King On Screen


Reviewed by: Jennie Kermode

King On Screen
"The big challenge here lies in attempting to do more than scratch the surface of a subject which keeps on offering up more possibilities." | Photo: Yellow Veil Pictures

There have been more than 80 films made based on Stephen King books, plus numerous small screen adaptations. They’re so varied in content and tone that you might not realise how many you’ve seen, and their appeal extends far beyond horror fans. Indeed, director Daphné Baiwir contends here, it’s really quite misleading to call King a horror author. His interests range far wider than that. What he does really well is to write characters, which is a lot of what makes these adaptations appealing.

Many people, she observes, find their way to King’s books through the films rather than the other way round. They can be roughly divided into two groups: the horror fans excited by the likes of Carrie, It and The Mist, and the others drawn to the likes of Stand By Me and The Shawshank Redemption. in between, perhaps, there is Stanley Kubrick’s The Shining, indisputably a horror film yet indisputably a classic – King hated it, and the interaction of the two creators, with their very different styles, gets a chapter all of its own, followed by a look at a much lower budget interpretation of the story which the author far preferred.

This gets to the nub of the politics of adaptation. What others may regard as great art will not satisfy that species of fan desirous of seeing every detail of a book recreated just so, with precisely the same characters and mood, upon the screen. Baiwir makes no secret of being a fan of King’s work, yet knows when to reserve judgement and uses this focus on his work as an opportunity to explore the topic of adaptation in a wider-reaching way, noting how issues like personality and time gaps between publication and release play into it. It’s a little disappointing that the controversy around changes to the ending of It (in both versions) is not addressed here, especially in light of the fact that there’s a section dedicated to praising the author for his female characters, but to be fair to her, Baiwir has a lot of ground to cover.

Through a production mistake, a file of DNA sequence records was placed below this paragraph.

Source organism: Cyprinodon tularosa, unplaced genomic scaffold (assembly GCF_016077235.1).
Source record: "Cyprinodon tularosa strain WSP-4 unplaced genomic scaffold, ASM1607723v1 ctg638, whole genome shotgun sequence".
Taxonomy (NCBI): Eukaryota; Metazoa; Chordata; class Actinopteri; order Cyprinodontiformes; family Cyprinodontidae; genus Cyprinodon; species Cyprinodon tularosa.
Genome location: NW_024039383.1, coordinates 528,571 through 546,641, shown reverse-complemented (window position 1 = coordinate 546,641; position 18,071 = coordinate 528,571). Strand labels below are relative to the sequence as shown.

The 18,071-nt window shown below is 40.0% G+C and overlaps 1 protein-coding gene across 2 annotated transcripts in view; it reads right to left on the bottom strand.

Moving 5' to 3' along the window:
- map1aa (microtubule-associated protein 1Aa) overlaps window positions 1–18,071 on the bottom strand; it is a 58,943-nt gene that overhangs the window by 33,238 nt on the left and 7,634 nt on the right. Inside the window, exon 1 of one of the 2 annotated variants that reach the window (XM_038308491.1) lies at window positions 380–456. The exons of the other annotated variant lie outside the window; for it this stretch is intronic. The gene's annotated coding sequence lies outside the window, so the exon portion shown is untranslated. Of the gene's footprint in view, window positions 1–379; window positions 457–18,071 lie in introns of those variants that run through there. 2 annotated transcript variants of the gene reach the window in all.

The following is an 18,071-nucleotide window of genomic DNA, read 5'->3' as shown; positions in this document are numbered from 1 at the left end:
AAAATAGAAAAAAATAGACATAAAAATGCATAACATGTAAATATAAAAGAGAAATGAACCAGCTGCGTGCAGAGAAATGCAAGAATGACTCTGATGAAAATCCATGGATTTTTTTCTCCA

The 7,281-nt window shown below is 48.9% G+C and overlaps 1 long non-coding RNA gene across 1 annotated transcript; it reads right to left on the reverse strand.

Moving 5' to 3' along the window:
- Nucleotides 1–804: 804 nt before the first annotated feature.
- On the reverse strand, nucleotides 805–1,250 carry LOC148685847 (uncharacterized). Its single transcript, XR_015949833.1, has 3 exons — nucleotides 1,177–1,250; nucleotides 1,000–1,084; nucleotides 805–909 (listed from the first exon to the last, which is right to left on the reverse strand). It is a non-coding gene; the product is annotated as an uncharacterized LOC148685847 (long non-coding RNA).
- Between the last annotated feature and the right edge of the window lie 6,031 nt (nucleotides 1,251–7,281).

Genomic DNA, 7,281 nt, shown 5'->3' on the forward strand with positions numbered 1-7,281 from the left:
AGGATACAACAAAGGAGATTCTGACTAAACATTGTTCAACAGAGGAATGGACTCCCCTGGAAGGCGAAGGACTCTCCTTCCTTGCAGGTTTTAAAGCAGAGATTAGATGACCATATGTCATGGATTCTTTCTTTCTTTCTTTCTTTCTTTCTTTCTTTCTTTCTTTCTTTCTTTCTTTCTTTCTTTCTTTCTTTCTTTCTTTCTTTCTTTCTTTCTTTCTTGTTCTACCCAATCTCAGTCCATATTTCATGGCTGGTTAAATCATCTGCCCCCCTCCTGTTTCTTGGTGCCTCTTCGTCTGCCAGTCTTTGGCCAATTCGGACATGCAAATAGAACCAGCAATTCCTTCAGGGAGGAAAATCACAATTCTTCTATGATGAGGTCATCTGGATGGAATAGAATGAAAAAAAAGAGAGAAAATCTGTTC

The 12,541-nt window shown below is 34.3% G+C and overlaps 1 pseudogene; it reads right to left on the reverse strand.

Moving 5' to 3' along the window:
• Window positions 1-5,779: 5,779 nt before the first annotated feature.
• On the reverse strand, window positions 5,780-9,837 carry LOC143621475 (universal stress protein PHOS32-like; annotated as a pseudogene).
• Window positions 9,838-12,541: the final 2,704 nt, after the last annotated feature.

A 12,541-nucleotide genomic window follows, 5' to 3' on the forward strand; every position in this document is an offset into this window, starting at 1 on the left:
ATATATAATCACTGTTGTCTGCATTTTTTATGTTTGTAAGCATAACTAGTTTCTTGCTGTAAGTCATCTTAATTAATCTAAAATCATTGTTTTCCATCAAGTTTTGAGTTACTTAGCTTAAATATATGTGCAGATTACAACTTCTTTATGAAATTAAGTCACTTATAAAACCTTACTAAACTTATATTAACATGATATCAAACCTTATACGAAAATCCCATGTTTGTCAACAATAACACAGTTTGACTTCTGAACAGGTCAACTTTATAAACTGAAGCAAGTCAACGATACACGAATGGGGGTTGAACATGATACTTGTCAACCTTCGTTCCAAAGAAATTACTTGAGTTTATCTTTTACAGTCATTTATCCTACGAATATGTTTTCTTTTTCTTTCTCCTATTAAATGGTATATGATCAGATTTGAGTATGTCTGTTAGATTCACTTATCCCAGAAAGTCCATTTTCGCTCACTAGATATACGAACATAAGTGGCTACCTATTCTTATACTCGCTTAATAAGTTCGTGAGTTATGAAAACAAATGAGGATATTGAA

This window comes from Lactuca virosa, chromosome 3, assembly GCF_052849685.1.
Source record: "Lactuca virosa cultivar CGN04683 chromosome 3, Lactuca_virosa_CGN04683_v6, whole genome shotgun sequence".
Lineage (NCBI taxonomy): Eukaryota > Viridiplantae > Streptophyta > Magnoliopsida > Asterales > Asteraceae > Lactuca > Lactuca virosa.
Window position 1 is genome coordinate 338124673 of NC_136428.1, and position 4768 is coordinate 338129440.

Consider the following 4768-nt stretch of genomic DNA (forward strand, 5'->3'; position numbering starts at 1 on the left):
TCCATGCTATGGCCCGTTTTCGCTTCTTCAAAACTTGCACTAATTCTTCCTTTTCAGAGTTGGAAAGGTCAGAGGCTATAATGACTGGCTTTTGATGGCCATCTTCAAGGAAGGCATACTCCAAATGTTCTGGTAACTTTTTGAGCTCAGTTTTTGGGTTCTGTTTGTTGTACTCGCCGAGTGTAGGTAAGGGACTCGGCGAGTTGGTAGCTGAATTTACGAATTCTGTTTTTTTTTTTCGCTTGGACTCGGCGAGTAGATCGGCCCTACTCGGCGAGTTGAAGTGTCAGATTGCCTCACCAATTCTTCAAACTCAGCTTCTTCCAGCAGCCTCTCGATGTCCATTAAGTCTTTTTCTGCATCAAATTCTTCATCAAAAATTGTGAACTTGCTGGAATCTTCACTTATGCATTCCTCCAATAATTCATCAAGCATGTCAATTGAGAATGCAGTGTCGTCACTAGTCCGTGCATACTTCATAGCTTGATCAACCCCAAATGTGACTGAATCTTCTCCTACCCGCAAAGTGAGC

One might argue that some of the problems with King’s early work stem from his alcoholism, and his recovery from that is touched on in several places, as is the way that it informed The Shining. We don’t see much of the man himself, though he does appear in archive footage, including at an entertaining surprise on-set birthday celebration; where we do see him, he comes across as a little shy but good-natured and enthusiastic about supporting work which he feels is being done well. His affection for his fans is established in anecdote, and it’s clear that quite a few of those who adapted his work were fans first.

For many, his work was a gateway to a lifelong love of horror, first encountered a little too early and the source of many nightmares. Baiwir has amassed an impressive collection of filmmakers who clearly delight in sharing their stories. There’s a particularly substantial contribution from Frank Darabont, who discusses the challenges of raising funding for a prison movie which everybody thought the public would find too depressing to watch, plus his later work on The Green Mile.

The whole thing is framed by a fictional set-up in the kind of small town setting where nearly all King’s work is set. It tries to cram in as many references to his work as possible, and fans will have fun trying to spot them all, though others may find it a little slow. In many ways it’s the most efficient part of the film, because the big challenge here lies in attempting to do more than scratch the surface of a subject which keeps on offering up more possibilities. Baiwir’s film is a good start, but there’s a lot more to be said.

Reviewed on: 25 Sep 2022
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A documentary about the more than 80 feature films based on the work of Stephen King.
Amazon link

Director: Daphné Baiwir

Starring: Frank Darabont, Taylor Hackford, Tom Holland, Tod Williams, André Øvredal, Vincenzo Natali

Year: 2022

Runtime: 105 minutes

Country: France, USA, Belgium


Fantastic 2022

Streaming on: iTunes

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